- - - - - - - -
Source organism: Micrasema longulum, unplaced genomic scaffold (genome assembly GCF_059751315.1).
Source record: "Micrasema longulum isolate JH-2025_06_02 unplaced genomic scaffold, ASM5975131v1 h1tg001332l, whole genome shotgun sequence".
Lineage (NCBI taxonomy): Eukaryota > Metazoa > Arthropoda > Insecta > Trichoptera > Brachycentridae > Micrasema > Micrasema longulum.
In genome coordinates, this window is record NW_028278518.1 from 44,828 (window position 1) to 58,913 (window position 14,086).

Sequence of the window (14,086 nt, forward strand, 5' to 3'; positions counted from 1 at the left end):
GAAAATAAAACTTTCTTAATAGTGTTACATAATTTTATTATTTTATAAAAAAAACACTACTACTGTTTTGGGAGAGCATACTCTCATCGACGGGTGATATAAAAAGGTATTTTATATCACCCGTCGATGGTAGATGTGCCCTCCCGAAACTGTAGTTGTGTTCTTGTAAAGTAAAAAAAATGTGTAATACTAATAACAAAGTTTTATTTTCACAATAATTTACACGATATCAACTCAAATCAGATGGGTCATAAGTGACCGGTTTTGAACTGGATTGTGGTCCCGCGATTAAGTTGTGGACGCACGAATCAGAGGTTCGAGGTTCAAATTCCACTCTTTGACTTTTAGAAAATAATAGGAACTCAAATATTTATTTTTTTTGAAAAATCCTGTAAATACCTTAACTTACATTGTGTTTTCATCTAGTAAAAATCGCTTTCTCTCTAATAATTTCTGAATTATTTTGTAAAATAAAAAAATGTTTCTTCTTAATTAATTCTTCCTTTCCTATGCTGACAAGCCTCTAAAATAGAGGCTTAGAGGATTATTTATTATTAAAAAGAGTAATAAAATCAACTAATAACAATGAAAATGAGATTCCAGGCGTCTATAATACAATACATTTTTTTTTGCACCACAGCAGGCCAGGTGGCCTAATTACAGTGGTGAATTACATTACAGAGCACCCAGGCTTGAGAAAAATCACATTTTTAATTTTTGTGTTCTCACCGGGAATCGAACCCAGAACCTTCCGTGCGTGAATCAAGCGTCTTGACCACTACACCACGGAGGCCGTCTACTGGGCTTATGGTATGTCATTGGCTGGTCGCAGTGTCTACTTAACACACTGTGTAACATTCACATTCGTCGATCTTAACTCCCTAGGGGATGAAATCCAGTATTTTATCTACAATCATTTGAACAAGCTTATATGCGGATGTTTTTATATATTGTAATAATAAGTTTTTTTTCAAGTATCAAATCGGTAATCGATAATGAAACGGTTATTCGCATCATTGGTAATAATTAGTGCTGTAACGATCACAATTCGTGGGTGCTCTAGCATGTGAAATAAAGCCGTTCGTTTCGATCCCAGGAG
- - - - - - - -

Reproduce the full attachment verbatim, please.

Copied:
Source organism: Micrasema longulum, unplaced genomic scaffold (genome assembly GCF_059751315.1).
Source record: "Micrasema longulum isolate JH-2025_06_02 unplaced genomic scaffold, ASM5975131v1 h1tg001332l, whole genome shotgun sequence".
Lineage (NCBI taxonomy): Eukaryota > Metazoa > Arthropoda > Insecta > Trichoptera > Brachycentridae > Micrasema > Micrasema longulum.
In genome coordinates, this window is record NW_028278518.1 from 44,828 (window position 1) to 58,913 (window position 14,086).

Sequence of the window (14,086 nt, forward strand, 5' to 3'; positions counted from 1 at the left end):
GAAAATAAAACTTTCTTAATAGTGTTACATAATTTTATTATTTTATAAAAAAAACACTACTACTGTTTTGGGAGAGCATACTCTCATCGACGGGTGATATAAAAAGGTATTTTATATCACCCGTCGATGGTAGATGTGCCCTCCCGAAACTGTAGTTGTGTTCTTGTAAAGTAAAAAAAATGTGTAATACTAATAACAAAGTTTTATTTTCACAATAATTTACACGATATCAACTCAAATCAGATGGGTCATAAGTGACCGGTTTTGAACTGGATTGTGGTCCCGCGATTAAGTTGTGGACGCACGAATCAGAGGTTCGAGGTTCAAATTCCACTCTTTGACTTTTAGAAAATAATAGGAACTCAAATATTTATTTTTTTTGAAAAATCCTGTAAATACCTTAACTTACATTGTGTTTTCATCTAGTAAAAATCGCTTTCTCTCTAATAATTTCTGAATTATTTTGTAAAATAAAAAAATGTTTCTTCTTAATTAATTCTTCCTTTCCTATGCTGACAAGCCTCTAAAATAGAGGCTTAGAGGATTATTTATTATTAAAAAGAGTAATAAAATCAACTAATAACAATGAAAATGAGATTCCAGGCGTCTATAATACAATACATTTTTTTTTGCACCACAGCAGGCCAGGTGGCCTAATTACAGTGGTGAATTACATTACAGAGCACCCAGGCTTGAGAAAAATCACATTTTTAATTTTTGTGTTCTCACCGGGAATCGAACCCAGAACCTTCCGTGCGTGAATCAAGCGTCTTGACCACTACACCACGGAGGCCGTCTACTGGGCTTATGGTATGTCATTGGCTGGTCGCAGTGTCTACTTAACACACTGTGTAACATTCACATTCGTCGATCTTAACTCCCTAGGGGATGAAATCCAGTATTTTATCTACAATCATTTGAACAAGCTTATATGCGGATGTTTTTATATATTGTAATAATAAGTTTTTTTTCAAGTATCAAATCGGTAATCGATAATGAAACGGTTATTCGCATCATTGGTAATAATTAGTGCTGTAACGATCACAATTCGTGGGTGCTCTAGCATGTGAAATAAAGCCGTTCGTTTCGATCCCAGGAG